The clinical data held in Electronic Health Records (EHR) offers excellent opportunities for researchers to improve the treatment and management of patients. However, so far it has been difficult to realise this potential. There is a need to provide more information about the meaning of the data to the data analyst. We analyse this problem, explaining why the database schema is not very informative. We explain the data journey, which is the series of transformation from the original data to the data suitable for analysis, and why this needs to be explicit. We also suggest that synthetic data could be used to accelerate access to data and we report on the performance achieved using Bayesian Networks to create synthetic data.

Presentation #2: Robot-human tool handover in an intelligent framework of tactile interaction by Professor Kaspar Althoefer

Purposefully handling objects comes very naturally to humans – we instinctively understand how to pick up a tool and rearrange it in our hands so that we can use the tool to conduct a specific task or pass it on to someone else to conduct a task themselves. We are also adept at anticipating when and how a tool will be received when passed to us by someone. Our project aims to create intelligent methods for natural and intuitive human-robot interaction. Robots are to be equipped with the required intelligence to anticipate the handing over of tools and to actively support the human completing it as part of activities performed in different work environments, including surgery, manufacturing and nuclear waste decommissioning.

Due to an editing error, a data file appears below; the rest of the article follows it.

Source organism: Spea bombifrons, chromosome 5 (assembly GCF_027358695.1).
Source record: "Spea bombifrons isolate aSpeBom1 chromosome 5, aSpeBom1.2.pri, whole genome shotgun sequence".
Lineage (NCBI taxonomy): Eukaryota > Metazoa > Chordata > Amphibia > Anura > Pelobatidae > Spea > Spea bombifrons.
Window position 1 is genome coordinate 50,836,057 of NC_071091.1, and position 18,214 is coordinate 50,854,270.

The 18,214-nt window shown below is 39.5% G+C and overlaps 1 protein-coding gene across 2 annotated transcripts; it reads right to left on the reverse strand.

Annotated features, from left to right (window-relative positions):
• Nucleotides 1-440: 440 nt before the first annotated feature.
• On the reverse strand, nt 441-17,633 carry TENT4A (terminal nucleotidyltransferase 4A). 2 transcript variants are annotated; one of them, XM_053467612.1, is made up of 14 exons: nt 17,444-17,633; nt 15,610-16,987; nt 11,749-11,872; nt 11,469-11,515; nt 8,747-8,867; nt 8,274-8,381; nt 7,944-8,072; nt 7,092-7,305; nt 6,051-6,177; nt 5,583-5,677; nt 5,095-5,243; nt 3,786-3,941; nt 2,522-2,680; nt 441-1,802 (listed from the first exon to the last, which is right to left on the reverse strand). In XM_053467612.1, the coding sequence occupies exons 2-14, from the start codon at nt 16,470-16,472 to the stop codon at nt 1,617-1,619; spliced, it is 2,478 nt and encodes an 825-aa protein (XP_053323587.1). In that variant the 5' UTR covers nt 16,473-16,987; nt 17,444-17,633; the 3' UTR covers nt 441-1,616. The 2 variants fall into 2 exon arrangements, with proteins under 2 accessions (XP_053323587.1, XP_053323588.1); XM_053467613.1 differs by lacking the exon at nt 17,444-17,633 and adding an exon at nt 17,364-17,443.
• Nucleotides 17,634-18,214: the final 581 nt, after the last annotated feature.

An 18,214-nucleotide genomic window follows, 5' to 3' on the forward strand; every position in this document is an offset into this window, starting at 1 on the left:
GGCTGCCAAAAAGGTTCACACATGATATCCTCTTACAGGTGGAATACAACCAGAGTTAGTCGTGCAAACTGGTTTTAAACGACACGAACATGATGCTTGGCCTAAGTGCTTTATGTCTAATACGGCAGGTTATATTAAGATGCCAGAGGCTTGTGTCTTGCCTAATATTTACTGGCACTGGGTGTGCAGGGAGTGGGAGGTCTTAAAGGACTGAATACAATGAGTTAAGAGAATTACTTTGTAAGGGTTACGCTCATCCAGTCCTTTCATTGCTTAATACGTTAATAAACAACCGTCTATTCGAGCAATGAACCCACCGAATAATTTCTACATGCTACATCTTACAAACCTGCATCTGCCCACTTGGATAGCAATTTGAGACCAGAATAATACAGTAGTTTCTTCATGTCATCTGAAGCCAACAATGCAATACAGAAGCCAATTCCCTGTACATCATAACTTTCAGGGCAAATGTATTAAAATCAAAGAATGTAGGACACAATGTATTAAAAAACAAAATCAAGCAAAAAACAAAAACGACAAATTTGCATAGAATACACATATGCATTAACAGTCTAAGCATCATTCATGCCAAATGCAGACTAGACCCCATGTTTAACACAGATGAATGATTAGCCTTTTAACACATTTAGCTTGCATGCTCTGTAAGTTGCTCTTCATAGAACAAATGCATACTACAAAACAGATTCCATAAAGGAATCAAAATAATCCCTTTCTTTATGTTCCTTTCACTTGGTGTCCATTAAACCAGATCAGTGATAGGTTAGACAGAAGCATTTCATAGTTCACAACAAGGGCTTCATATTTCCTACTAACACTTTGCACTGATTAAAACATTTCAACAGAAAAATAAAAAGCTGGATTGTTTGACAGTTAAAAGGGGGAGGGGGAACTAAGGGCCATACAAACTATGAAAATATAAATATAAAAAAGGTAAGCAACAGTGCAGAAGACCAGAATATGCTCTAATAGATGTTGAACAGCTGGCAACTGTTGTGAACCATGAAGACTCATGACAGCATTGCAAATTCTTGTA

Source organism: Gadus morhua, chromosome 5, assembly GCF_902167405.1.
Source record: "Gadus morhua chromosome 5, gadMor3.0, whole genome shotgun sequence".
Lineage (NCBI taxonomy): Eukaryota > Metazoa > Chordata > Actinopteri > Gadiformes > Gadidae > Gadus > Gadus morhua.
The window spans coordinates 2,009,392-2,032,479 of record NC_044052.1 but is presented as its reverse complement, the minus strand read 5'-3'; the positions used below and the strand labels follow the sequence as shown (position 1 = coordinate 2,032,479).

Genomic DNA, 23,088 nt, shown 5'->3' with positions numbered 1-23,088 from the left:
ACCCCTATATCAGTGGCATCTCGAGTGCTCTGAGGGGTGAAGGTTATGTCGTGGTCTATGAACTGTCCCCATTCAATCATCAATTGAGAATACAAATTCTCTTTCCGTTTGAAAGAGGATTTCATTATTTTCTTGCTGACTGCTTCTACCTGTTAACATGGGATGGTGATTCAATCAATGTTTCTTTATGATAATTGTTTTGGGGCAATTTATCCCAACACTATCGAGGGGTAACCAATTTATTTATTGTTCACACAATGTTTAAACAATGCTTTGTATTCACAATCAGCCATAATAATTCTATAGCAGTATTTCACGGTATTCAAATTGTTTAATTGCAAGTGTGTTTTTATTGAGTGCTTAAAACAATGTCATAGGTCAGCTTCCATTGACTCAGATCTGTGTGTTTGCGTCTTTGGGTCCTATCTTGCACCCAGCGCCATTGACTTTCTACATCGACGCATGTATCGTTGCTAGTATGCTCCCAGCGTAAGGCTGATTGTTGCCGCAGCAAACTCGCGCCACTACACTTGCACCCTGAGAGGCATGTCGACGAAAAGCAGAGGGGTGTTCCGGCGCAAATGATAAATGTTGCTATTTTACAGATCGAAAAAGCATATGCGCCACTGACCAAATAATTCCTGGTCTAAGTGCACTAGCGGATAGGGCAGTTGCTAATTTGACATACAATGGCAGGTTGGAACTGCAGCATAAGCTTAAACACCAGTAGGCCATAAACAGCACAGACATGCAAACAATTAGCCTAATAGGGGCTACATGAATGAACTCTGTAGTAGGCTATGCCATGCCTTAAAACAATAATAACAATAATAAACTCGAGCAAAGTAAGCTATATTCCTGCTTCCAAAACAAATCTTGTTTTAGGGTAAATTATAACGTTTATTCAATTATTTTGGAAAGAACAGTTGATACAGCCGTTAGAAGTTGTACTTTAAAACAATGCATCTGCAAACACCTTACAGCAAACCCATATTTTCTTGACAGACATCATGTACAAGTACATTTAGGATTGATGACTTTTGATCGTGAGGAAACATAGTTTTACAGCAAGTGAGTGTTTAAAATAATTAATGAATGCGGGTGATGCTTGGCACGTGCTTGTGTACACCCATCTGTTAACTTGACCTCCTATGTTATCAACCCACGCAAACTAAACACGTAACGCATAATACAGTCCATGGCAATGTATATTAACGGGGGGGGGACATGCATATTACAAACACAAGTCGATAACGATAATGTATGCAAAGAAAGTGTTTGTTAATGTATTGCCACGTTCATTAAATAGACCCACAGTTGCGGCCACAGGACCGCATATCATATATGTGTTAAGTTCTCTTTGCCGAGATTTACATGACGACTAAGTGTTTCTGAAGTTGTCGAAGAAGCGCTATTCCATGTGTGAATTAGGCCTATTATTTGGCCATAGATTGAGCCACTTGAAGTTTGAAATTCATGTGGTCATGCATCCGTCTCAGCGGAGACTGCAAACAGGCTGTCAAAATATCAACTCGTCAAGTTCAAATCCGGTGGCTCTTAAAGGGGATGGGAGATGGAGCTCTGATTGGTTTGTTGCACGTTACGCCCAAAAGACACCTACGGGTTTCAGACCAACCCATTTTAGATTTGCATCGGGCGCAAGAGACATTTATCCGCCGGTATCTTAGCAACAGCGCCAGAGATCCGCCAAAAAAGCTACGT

An important aspect of the work is to capture tactile information during the handover action. We hypothesise that principal motion parameters are recognised by humans through their tactile sensors within their fingers when an object moves from one hand to another - essential for increasing the chances of a successful handover.